Earlier last month, on August 15, St. Maarten Carnival Development Foundation (SCDF) launched its official calendar announcing the line-up for Carnival 2020. The absence of Bacchanal Sunday was felt, causing everyone to become very vocal about their disagreement with this great omission.

Thanks to a post on the SCDF Facebook page day-before-yesterday, rumours have been sparked that everything has been cleared up and Bacchanal Sunday will happen. It is with the happiest tidings that I bring you certified confirmation that indeed the fifth anniversary of Bacchanal Sunday will definitely be taking place during St. Maarten Carnival 2020.

Kalaboom CEO and everyone’s favourite promoter, Skelet, was kind enough to sit down and give an exclusive interview to the Out n’ About.

Imagine if you will, the pride that comes from St. Maarten being able to boast hosting the Caribbean’s Biggest Wet Fete year after year. Each year during the Carnival season, Kalaboom Events executes Bacchanal Sunday, featuring top-performing local and regional artistes.

Many of us have been to at least one Bacchanal Sunday, and for those of you who haven’t, it’s essentially a huge party where everyone and almost everything in the Carnival Village is transformed into a wet, foamy mess speckled with colourful powders and dripping in debauchery.

From its inception almost five years ago, the event has been introducing innovative concepts, many of which have taken the local party experience from musical sessions to must-see emotional life experiences. To attend a Kalaboom event – especially one as big as Bacchanal Sunday – is to create a memory worth sharing, not only on your social media, but also during future conversations.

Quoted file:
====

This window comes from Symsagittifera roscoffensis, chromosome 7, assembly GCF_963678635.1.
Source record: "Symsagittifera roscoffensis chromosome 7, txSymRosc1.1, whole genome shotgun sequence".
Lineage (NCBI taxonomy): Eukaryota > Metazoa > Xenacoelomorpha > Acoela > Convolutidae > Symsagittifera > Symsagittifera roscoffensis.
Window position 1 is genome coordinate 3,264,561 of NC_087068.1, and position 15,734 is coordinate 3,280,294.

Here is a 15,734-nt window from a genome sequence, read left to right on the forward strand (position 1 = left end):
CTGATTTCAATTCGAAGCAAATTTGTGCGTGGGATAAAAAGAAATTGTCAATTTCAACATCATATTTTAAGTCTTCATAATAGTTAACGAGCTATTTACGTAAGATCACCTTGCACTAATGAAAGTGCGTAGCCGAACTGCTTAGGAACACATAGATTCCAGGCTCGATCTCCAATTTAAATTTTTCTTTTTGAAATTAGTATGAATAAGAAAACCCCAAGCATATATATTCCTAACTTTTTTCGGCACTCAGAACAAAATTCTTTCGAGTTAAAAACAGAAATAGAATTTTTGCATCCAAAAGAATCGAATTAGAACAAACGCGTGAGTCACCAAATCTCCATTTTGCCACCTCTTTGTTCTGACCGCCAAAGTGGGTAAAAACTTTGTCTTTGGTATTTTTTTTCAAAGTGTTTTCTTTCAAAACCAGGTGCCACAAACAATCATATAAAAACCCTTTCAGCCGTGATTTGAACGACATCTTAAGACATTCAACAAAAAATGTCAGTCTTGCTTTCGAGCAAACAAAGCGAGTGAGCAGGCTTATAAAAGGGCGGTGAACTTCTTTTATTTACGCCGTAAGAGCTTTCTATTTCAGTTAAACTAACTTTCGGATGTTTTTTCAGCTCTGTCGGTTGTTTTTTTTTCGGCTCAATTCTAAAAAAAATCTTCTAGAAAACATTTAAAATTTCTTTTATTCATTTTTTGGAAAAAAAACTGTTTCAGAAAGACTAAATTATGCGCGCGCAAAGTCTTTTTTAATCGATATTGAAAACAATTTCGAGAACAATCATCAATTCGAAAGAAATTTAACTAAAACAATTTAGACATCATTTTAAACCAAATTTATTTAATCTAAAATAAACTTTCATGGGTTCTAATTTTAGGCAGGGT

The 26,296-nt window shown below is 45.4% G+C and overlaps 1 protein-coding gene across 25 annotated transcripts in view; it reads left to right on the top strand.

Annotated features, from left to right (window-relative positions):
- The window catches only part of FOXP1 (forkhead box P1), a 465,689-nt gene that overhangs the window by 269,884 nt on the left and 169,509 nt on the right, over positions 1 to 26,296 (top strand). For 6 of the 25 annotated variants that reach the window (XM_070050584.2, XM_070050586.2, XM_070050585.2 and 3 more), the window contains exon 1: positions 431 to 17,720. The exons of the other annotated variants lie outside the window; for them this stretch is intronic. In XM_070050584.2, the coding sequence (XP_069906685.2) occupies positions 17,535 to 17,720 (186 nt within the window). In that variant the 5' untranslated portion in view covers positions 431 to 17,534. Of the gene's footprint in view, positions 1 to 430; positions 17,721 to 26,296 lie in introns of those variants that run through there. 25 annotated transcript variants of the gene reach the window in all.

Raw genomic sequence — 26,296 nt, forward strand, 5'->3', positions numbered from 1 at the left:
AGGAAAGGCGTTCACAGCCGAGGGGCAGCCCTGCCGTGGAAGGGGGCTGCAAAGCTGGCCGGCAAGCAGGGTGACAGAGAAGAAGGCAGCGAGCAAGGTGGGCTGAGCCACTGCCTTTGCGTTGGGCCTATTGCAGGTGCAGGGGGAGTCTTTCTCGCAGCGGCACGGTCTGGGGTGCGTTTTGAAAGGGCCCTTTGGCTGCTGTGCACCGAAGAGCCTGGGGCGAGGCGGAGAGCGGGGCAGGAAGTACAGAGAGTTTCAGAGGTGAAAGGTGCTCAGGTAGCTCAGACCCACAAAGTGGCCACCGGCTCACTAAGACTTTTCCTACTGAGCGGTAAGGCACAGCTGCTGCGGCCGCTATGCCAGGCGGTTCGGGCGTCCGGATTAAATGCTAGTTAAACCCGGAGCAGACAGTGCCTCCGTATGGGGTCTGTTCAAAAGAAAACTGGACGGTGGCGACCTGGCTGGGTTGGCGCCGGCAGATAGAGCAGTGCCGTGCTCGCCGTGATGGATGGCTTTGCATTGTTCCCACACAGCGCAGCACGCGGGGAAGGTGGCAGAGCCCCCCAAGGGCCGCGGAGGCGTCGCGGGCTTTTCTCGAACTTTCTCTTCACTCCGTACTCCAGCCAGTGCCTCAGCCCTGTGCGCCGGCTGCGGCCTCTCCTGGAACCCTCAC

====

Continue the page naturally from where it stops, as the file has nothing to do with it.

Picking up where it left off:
But heavy is the head that wears the Kalaboom crown. Skelet wanted to break down the true cost of what it takes to host an event as grand as Bacchanal Sunday. “Most people don’t understand what it takes to really put on the kind of events Kalaboom does. They see a huge turnout and think, ‘Okay they must have made their money back.’ But sometimes you lose a lot of money, and the years that you just breakeven are the good times. 

What’s a rough estimate of the cost of Bacchanal Sunday?

When looking at it from the cost of a rounded number, if you want to host something like Bacchanal Sunday, it costs roughly $150,000. This number may not seem like a lot when you calculate that 5,000 people would pay $30 a ticket, but the math and hidden cost hold a lot of risk. The $150K is only the most Basic Cost of Operation. This is without ticket sales or sponsorship. A lot of things have to be paid for even before tickets are sold and the event is announced.

Can you give an idea of some of the things you would have to pay for?

There are things like venue fees, artiste fees, sound, stage, lights, screens, security, flights, accommodation, food, staffing, tickets, printing, promotions and transportation. In addition, there is the matter of per diem, which covers food and drink for artistes.

How much would you need in ticket sales minimum?